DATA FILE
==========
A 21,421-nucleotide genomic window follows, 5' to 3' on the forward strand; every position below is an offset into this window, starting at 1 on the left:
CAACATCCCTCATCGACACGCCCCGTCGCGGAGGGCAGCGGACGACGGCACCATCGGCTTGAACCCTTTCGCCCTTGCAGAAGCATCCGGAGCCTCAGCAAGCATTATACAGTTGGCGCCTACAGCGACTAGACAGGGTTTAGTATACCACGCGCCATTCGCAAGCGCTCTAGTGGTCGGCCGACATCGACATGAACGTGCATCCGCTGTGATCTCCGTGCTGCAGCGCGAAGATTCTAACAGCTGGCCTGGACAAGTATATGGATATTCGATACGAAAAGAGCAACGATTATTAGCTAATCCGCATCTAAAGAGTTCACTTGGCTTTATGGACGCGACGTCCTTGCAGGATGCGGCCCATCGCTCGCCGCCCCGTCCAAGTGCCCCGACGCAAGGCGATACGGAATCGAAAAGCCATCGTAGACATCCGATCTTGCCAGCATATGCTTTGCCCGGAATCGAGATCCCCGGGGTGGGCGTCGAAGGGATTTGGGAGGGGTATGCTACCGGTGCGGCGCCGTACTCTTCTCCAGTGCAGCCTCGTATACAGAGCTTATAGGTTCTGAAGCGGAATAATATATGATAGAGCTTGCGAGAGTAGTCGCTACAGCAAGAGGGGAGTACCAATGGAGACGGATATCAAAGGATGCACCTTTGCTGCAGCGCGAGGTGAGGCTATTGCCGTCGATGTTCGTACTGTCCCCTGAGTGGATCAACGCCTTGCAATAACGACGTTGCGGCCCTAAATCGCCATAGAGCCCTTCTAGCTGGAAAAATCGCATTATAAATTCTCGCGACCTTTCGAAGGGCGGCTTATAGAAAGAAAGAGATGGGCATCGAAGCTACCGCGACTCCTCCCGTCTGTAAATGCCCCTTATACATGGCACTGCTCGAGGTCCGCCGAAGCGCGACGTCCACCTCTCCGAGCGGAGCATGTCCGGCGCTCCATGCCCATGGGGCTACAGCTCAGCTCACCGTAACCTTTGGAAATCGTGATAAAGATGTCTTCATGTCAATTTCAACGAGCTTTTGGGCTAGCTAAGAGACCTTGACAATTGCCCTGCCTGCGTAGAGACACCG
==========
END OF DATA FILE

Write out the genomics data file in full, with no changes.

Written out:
A 21,421-nucleotide genomic window follows, 5' to 3' on the forward strand; every position below is an offset into this window, starting at 1 on the left:
CAACATCCCTCATCGACACGCCCCGTCGCGGAGGGCAGCGGACGACGGCACCATCGGCTTGAACCCTTTCGCCCTTGCAGAAGCATCCGGAGCCTCAGCAAGCATTATACAGTTGGCGCCTACAGCGACTAGACAGGGTTTAGTATACCACGCGCCATTCGCAAGCGCTCTAGTGGTCGGCCGACATCGACATGAACGTGCATCCGCTGTGATCTCCGTGCTGCAGCGCGAAGATTCTAACAGCTGGCCTGGACAAGTATATGGATATTCGATACGAAAAGAGCAACGATTATTAGCTAATCCGCATCTAAAGAGTTCACTTGGCTTTATGGACGCGACGTCCTTGCAGGATGCGGCCCATCGCTCGCCGCCCCGTCCAAGTGCCCCGACGCAAGGCGATACGGAATCGAAAAGCCATCGTAGACATCCGATCTTGCCAGCATATGCTTTGCCCGGAATCGAGATCCCCGGGGTGGGCGTCGAAGGGATTTGGGAGGGGTATGCTACCGGTGCGGCGCCGTACTCTTCTCCAGTGCAGCCTCGTATACAGAGCTTATAGGTTCTGAAGCGGAATAATATATGATAGAGCTTGCGAGAGTAGTCGCTACAGCAAGAGGGGAGTACCAATGGAGACGGATATCAAAGGATGCACCTTTGCTGCAGCGCGAGGTGAGGCTATTGCCGTCGATGTTCGTACTGTCCCCTGAGTGGATCAACGCCTTGCAATAACGACGTTGCGGCCCTAAATCGCCATAGAGCCCTTCTAGCTGGAAAAATCGCATTATAAATTCTCGCGACCTTTCGAAGGGCGGCTTATAGAAAGAAAGAGATGGGCATCGAAGCTACCGCGACTCCTCCCGTCTGTAAATGCCCCTTATACATGGCACTGCTCGAGGTCCGCCGAAGCGCGACGTCCACCTCTCCGAGCGGAGCATGTCCGGCGCTCCATGCCCATGGGGCTACAGCTCAGCTCACCGTAACCTTTGGAAATCGTGATAAAGATGTCTTCATGTCAATTTCAACGAGCTTTTGGGCTAGCTAAGAGACCTTGACAATTGCCCTGCCTGCGTAGAGACACCG